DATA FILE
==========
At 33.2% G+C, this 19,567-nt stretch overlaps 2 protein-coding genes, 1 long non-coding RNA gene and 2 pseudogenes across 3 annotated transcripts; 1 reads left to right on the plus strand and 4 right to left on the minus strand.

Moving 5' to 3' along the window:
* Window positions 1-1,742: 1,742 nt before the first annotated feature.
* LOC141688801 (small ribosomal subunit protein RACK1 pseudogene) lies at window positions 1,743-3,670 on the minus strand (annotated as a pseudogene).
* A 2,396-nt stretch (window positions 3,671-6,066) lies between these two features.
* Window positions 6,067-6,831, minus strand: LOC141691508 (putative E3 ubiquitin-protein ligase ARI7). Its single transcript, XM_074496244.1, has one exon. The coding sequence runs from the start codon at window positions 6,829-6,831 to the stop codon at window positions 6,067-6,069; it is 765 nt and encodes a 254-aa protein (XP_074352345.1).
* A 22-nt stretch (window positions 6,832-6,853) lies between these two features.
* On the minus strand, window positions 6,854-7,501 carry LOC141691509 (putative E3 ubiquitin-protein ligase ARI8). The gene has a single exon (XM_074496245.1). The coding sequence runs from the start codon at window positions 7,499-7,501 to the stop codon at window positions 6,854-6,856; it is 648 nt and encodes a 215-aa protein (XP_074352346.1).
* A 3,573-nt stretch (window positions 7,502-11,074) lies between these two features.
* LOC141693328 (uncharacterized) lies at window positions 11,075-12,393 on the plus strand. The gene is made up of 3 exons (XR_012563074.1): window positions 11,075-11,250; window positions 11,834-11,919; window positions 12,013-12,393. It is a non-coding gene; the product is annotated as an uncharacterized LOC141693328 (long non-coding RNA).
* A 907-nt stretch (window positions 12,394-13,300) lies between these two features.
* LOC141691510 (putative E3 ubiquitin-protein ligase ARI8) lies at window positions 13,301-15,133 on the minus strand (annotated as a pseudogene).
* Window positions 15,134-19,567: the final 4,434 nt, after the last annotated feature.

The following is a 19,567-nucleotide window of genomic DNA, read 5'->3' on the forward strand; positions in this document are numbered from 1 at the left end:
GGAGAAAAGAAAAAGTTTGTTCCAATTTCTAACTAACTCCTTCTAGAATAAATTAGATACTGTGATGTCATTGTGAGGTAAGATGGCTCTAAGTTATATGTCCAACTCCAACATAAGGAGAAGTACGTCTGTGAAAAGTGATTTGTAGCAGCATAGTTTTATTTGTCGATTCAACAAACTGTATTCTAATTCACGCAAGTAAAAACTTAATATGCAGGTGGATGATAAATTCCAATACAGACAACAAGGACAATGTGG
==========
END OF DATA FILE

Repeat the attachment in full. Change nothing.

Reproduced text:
At 33.2% G+C, this 19,567-nt stretch overlaps 2 protein-coding genes, 1 long non-coding RNA gene and 2 pseudogenes across 3 annotated transcripts; 1 reads left to right on the plus strand and 4 right to left on the minus strand.

Moving 5' to 3' along the window:
* Window positions 1-1,742: 1,742 nt before the first annotated feature.
* LOC141688801 (small ribosomal subunit protein RACK1 pseudogene) lies at window positions 1,743-3,670 on the minus strand (annotated as a pseudogene).
* A 2,396-nt stretch (window positions 3,671-6,066) lies between these two features.
* Window positions 6,067-6,831, minus strand: LOC141691508 (putative E3 ubiquitin-protein ligase ARI7). Its single transcript, XM_074496244.1, has one exon. The coding sequence runs from the start codon at window positions 6,829-6,831 to the stop codon at window positions 6,067-6,069; it is 765 nt and encodes a 254-aa protein (XP_074352345.1).
* A 22-nt stretch (window positions 6,832-6,853) lies between these two features.
* On the minus strand, window positions 6,854-7,501 carry LOC141691509 (putative E3 ubiquitin-protein ligase ARI8). The gene has a single exon (XM_074496245.1). The coding sequence runs from the start codon at window positions 7,499-7,501 to the stop codon at window positions 6,854-6,856; it is 648 nt and encodes a 215-aa protein (XP_074352346.1).
* A 3,573-nt stretch (window positions 7,502-11,074) lies between these two features.
* LOC141693328 (uncharacterized) lies at window positions 11,075-12,393 on the plus strand. The gene is made up of 3 exons (XR_012563074.1): window positions 11,075-11,250; window positions 11,834-11,919; window positions 12,013-12,393. It is a non-coding gene; the product is annotated as an uncharacterized LOC141693328 (long non-coding RNA).
* A 907-nt stretch (window positions 12,394-13,300) lies between these two features.
* LOC141691510 (putative E3 ubiquitin-protein ligase ARI8) lies at window positions 13,301-15,133 on the minus strand (annotated as a pseudogene).
* Window positions 15,134-19,567: the final 4,434 nt, after the last annotated feature.

The following is a 19,567-nucleotide window of genomic DNA, read 5'->3' on the forward strand; positions in this document are numbered from 1 at the left end:
GGAGAAAAGAAAAAGTTTGTTCCAATTTCTAACTAACTCCTTCTAGAATAAATTAGATACTGTGATGTCATTGTGAGGTAAGATGGCTCTAAGTTATATGTCCAACTCCAACATAAGGAGAAGTACGTCTGTGAAAAGTGATTTGTAGCAGCATAGTTTTATTTGTCGATTCAACAAACTGTATTCTAATTCACGCAAGTAAAAACTTAATATGCAGGTGGATGATAAATTCCAATACAGACAACAAGGACAATGTGG